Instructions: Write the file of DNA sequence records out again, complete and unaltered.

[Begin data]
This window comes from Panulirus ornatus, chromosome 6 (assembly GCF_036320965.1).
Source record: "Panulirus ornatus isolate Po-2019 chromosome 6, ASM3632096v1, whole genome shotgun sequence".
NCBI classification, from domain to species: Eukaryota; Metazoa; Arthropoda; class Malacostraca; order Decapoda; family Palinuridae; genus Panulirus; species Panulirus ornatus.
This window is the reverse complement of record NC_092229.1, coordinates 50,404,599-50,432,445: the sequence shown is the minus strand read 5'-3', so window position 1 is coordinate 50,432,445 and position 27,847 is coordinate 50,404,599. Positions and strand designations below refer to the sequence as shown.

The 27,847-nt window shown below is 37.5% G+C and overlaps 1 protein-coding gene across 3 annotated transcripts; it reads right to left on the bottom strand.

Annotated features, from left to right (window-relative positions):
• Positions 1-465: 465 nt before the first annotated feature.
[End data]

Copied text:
This window comes from Panulirus ornatus, chromosome 6 (assembly GCF_036320965.1).
Source record: "Panulirus ornatus isolate Po-2019 chromosome 6, ASM3632096v1, whole genome shotgun sequence".
NCBI classification, from domain to species: Eukaryota; Metazoa; Arthropoda; class Malacostraca; order Decapoda; family Palinuridae; genus Panulirus; species Panulirus ornatus.
This window is the reverse complement of record NC_092229.1, coordinates 50,404,599-50,432,445: the sequence shown is the minus strand read 5'-3', so window position 1 is coordinate 50,432,445 and position 27,847 is coordinate 50,404,599. Positions and strand designations below refer to the sequence as shown.

The 27,847-nt window shown below is 37.5% G+C and overlaps 1 protein-coding gene across 3 annotated transcripts; it reads right to left on the bottom strand.

Annotated features, from left to right (window-relative positions):
• Positions 1-465: 465 nt before the first annotated feature.